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NEW: Reed Receives Navy’s Highest Civilian Honor

Thursday, January 24, 2013

 

U.S. Senator Reed (left) accepts the Navy's Distinguished Public Service Award from Secretary of the Navy Ray Mabus.

U.S. Senator Jack Reed received a very prestigious honor today as, during a ceremony in Washington, the Rhode Island Congressman was bestowed with the Navy’s Distinguished Public Service Award, the highest honor the Navy can give to a civilian that is not in its service.

Reed, who is the Chairman of the Senate Armed Services Subcommittee on Seapower, received the award for his “exceptional service” to the Navy and his “tireless advocacy of shipbuilding programs and strong support of the Naval War College,” according to the citation.

Established in 1951, the award is presented to civilians for contributions, accomplishments, or exceptionally outstanding service of substantial and long-term benefit to the Navy, Marine Corps, or Department of the Navy as a whole.

“I am honored to receive this award and truly humbled by the courageous service and sacrifice of our sailors and Marines,” Reed said. “I will continue doing everything I can to support our service members and their families and ensure they have the resources they need to carry out their mission and come home safely.”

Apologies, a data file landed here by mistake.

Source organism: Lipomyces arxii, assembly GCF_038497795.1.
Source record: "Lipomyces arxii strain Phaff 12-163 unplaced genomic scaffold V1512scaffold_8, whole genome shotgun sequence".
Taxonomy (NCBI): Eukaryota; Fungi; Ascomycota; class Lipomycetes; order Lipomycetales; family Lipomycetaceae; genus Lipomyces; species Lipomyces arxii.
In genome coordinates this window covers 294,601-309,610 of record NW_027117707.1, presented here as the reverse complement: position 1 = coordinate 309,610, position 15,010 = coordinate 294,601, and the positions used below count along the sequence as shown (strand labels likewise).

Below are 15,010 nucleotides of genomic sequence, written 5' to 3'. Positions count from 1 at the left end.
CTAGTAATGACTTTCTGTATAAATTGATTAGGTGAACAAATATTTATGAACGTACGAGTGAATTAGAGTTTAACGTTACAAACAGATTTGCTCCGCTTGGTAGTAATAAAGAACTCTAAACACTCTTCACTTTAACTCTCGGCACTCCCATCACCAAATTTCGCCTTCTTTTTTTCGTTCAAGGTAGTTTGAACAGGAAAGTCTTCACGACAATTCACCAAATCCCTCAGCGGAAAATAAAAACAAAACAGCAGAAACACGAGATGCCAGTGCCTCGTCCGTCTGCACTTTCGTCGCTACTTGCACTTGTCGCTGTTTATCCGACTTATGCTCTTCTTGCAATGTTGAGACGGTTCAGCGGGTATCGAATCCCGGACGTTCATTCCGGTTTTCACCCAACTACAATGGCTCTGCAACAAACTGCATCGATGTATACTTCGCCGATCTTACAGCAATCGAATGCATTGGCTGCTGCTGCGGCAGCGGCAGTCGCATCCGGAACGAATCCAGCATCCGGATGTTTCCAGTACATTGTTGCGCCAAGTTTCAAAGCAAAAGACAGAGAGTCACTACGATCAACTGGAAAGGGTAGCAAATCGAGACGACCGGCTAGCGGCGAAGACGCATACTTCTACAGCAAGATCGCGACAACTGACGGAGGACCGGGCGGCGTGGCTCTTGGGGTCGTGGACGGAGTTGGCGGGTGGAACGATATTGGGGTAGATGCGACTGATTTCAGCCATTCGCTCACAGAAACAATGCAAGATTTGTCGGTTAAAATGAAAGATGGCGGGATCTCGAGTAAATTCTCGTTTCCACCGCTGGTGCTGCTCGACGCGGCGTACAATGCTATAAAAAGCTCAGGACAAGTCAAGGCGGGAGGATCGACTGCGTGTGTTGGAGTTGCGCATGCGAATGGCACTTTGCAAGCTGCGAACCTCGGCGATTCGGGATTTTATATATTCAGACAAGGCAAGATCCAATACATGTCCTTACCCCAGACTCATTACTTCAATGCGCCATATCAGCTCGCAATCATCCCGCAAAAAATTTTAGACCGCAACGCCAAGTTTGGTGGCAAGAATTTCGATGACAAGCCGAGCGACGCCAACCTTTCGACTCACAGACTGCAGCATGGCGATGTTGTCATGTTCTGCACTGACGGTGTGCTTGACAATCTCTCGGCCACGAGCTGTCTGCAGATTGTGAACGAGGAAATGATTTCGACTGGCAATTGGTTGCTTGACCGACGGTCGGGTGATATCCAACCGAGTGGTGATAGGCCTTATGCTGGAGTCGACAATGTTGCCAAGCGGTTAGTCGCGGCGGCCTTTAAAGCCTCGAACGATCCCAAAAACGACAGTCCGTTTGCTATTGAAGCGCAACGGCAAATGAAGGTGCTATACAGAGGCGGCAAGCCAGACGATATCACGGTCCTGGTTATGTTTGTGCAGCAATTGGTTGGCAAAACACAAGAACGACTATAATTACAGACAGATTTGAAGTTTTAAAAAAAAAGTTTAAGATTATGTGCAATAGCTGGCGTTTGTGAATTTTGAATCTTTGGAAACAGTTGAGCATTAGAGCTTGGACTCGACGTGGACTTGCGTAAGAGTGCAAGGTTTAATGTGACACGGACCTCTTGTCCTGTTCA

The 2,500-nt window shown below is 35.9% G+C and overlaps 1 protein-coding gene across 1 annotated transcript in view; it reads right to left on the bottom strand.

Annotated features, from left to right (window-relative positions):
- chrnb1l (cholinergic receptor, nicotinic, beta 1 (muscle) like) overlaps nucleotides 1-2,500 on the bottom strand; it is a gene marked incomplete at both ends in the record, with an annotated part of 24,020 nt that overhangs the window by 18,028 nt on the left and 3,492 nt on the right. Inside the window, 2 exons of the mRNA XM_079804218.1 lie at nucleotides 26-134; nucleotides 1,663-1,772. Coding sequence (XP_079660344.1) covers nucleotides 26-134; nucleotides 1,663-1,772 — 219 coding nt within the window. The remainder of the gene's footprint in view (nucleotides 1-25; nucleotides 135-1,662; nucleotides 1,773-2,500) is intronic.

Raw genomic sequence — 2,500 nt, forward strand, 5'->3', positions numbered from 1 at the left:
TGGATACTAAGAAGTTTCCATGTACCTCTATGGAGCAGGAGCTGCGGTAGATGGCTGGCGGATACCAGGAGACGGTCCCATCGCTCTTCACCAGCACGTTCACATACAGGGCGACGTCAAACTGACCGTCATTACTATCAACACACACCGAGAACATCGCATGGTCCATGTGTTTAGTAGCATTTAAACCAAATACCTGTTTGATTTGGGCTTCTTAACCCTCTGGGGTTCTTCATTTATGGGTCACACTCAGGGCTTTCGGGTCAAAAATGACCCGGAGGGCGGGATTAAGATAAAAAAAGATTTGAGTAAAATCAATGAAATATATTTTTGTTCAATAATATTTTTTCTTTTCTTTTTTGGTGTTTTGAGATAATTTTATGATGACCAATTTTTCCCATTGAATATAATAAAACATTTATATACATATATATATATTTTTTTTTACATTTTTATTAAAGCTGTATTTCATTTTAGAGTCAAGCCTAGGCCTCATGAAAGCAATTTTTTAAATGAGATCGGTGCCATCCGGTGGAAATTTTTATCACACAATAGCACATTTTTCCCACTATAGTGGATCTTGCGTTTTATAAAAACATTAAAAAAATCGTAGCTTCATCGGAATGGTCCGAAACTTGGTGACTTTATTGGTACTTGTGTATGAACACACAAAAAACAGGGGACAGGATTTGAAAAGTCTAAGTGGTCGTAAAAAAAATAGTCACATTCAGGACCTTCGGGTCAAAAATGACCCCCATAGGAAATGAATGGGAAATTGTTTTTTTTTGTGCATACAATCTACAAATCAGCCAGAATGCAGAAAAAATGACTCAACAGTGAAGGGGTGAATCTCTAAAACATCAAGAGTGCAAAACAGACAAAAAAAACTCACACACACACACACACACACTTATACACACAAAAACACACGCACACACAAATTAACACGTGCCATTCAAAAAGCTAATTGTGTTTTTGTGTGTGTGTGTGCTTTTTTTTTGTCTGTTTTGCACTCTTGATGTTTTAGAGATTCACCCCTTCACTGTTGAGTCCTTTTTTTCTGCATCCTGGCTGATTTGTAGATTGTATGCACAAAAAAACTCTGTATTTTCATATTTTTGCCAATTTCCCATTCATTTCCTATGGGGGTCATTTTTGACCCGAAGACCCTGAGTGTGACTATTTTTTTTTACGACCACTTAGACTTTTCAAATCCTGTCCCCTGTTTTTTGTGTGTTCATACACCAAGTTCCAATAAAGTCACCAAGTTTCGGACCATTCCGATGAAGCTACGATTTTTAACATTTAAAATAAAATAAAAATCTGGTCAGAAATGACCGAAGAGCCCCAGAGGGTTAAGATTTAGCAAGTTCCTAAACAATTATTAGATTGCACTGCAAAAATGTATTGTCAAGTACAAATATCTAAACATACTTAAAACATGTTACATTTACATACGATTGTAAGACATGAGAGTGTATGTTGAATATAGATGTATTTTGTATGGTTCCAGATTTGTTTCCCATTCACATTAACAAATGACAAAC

Reed gave a special shout-out to Rhode Island workers in the defense industry who he said “play a critical role in equipping our forces and building the submarines of tomorrow.”

Reed played a vital role in the Quonset-based Electric Boar company’s landing of a defense contract to build two Virginia-class submarines per fiscal year for both 2013 and 2014.

“Submarines are extremely effective force multipliers and deterrents to our adversaries,” Reed said. “Submarine manufacturing is a vital part of Rhode Island’s defense industry, and I am pleased we were able to keep the Virginia-class submarine program on track.”
 

 

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